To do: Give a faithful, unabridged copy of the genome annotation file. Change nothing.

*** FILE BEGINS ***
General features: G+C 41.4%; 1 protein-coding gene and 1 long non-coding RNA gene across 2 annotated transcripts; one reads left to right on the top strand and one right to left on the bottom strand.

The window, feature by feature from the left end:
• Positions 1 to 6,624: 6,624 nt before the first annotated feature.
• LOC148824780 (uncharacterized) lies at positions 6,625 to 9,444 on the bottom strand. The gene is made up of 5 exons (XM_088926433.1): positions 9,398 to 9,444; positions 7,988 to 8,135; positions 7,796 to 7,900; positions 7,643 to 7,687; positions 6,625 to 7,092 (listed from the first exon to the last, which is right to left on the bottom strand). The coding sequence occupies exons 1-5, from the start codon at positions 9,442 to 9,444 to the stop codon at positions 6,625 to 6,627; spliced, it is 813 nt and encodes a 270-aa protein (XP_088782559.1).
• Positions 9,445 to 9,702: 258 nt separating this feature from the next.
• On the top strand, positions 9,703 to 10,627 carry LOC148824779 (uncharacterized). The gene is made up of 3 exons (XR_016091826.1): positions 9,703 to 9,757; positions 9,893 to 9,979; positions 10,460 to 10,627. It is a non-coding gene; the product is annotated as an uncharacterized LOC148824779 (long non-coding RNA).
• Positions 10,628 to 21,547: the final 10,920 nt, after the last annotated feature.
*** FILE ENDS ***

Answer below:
General features: G+C 41.4%; 1 protein-coding gene and 1 long non-coding RNA gene across 2 annotated transcripts; one reads left to right on the top strand and one right to left on the bottom strand.

The window, feature by feature from the left end:
• Positions 1 to 6,624: 6,624 nt before the first annotated feature.
• LOC148824780 (uncharacterized) lies at positions 6,625 to 9,444 on the bottom strand. The gene is made up of 5 exons (XM_088926433.1): positions 9,398 to 9,444; positions 7,988 to 8,135; positions 7,796 to 7,900; positions 7,643 to 7,687; positions 6,625 to 7,092 (listed from the first exon to the last, which is right to left on the bottom strand). The coding sequence occupies exons 1-5, from the start codon at positions 9,442 to 9,444 to the stop codon at positions 6,625 to 6,627; spliced, it is 813 nt and encodes a 270-aa protein (XP_088782559.1).
• Positions 9,445 to 9,702: 258 nt separating this feature from the next.
• On the top strand, positions 9,703 to 10,627 carry LOC148824779 (uncharacterized). The gene is made up of 3 exons (XR_016091826.1): positions 9,703 to 9,757; positions 9,893 to 9,979; positions 10,460 to 10,627. It is a non-coding gene; the product is annotated as an uncharacterized LOC148824779 (long non-coding RNA).
• Positions 10,628 to 21,547: the final 10,920 nt, after the last annotated feature.